Service men and women should know that expert testimony at my trial as well as at Pablo’s trial, was that the invasion and occupation of Iraq are illegal under international, domestic, and military law. At my trial, professor Francis Boyle of the University of Illinois, testified that the Iraqi invasion and its aftermath is a crime against humanity, and a violation of Army Field Manual 27-10, which incorporates the Geneva Conventions. At Pablo’s trial, Professor Marjorie Cohn from San Diego’s Thomas Jefferson School of Law, testified that the war in Iraq violates the United Nations Charter, which authorizes the use of force only in self defense, or with the Security Council’s approval. She also noted that according to the Nuremberg Principle and the Army Field Manual, disobeying an unlawful order is a duty, and claiming to be following superior orders constitutes no legal defense in the commission of war crimes. Interestingly, neither at my trial nor at Pablo’s, did the prosecution ever put on evidence to counter the defense international law expert testimony.

America is going through a historical transformation, from disguised to almost openly admitted (and defended) imperialism. In a time when peaceful protesters are being put in cages, or free speech zones, in a time when international law is being ignored or circumvented in order to conduct and justify torture, in a time when schools are being forced to make their students’ files available to the war machine, in a time when the fear and pain of the nation are being used to fabricate support for a criminal war of imperial domination, it becomes imperative that members of the armed forces act upon their principles.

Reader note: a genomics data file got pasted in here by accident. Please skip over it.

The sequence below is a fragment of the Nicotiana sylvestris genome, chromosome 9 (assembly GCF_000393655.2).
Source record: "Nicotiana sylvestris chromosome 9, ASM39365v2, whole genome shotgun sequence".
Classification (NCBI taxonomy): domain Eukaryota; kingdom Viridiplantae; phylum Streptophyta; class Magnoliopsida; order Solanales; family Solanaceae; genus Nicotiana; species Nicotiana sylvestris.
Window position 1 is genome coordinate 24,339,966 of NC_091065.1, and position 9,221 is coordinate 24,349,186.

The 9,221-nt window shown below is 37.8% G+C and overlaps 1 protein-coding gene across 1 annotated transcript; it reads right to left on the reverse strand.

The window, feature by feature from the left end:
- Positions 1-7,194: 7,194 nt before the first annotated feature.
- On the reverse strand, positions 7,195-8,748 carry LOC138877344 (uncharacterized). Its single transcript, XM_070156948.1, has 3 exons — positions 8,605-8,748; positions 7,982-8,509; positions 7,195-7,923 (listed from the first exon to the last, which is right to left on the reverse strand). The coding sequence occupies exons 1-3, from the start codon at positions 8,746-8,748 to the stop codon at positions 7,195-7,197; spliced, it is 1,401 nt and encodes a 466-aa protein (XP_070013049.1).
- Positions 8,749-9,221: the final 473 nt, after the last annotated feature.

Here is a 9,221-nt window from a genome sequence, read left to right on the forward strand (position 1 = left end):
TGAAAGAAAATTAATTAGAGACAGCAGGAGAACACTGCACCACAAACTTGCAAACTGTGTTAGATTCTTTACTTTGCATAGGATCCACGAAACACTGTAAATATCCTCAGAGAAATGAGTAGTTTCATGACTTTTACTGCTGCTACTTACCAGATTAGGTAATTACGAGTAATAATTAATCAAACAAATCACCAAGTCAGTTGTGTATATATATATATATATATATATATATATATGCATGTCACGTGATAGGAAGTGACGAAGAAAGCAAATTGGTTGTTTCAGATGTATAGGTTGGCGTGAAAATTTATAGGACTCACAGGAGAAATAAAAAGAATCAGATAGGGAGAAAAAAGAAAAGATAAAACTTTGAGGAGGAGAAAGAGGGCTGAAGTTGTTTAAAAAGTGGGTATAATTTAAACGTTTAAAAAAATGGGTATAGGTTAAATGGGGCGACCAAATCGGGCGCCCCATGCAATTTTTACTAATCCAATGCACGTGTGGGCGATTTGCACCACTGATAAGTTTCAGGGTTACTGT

An empire cannot survive without an imperial military, a military whose members do not question the orders of their superiors, a military whose members who choose to refuse, do so quietly to save their skins, a military whose members rather die and kill against their moral judgments than question the authority of their command.

It is too easy to just tell service men and women to follow their conscience, whatever that means; this advice puts the burden back on their shoulders and brings no sacrifice to the adviser. But peace does not come easily, so I tell all members of the military that whenever faced with an order, and everything in their mind and soul, and each and every cell in their bodies screams at them to refuse and resist, then by God do so. Jail will mean nothing when breaking the law’ became their duty to humanity.

Pablo’s trial not only marked an important step towards resistance, but it also brought doubt to the minds of many sailors who were present during his Court-martial. They may not yet agree with the antiwar movement, some probably never will, but for the first time many of them witnessed an open debate about the immorality of the Iraq invasion and occupation. Perhaps for a moment doubt brought a sense of humanity back into their hardened system of military values. This would not have been possible had Pablo not put his physical freedom on the line. His sacrifice was small compared to the sacrifice of the over 100,000 Iraqi dead, but perhaps it is the unity of small sacrifices, like Pablo’s, that can bring about major changes into the heart of our nation.

We probably should stop fearing so much for our personal safety and start looking more closely at the sacrifice of others, perhaps we will be inspired and empowered to put more of ourselves on the line for the benefit of those who are really suffering. The light of others should not blind the path to our own resistance. Perhaps a good place to find our own light will be the trial of war resister Sgt. Kevin Benderman. Maybe I’ll see you there, maybe we can shine together.

To find out more information about Kevin Benderman’s Court-martial, or to contribute to his defense, please visit:

Camilo E. Mejia is former prisoner of conscience, Iraq war veteran, war resister and member of Iraq Veterans Against the War. Camilo’s conscientious objector application is still pending. He served nine months in confinement for refusing to return to Iraq after a two-week leave.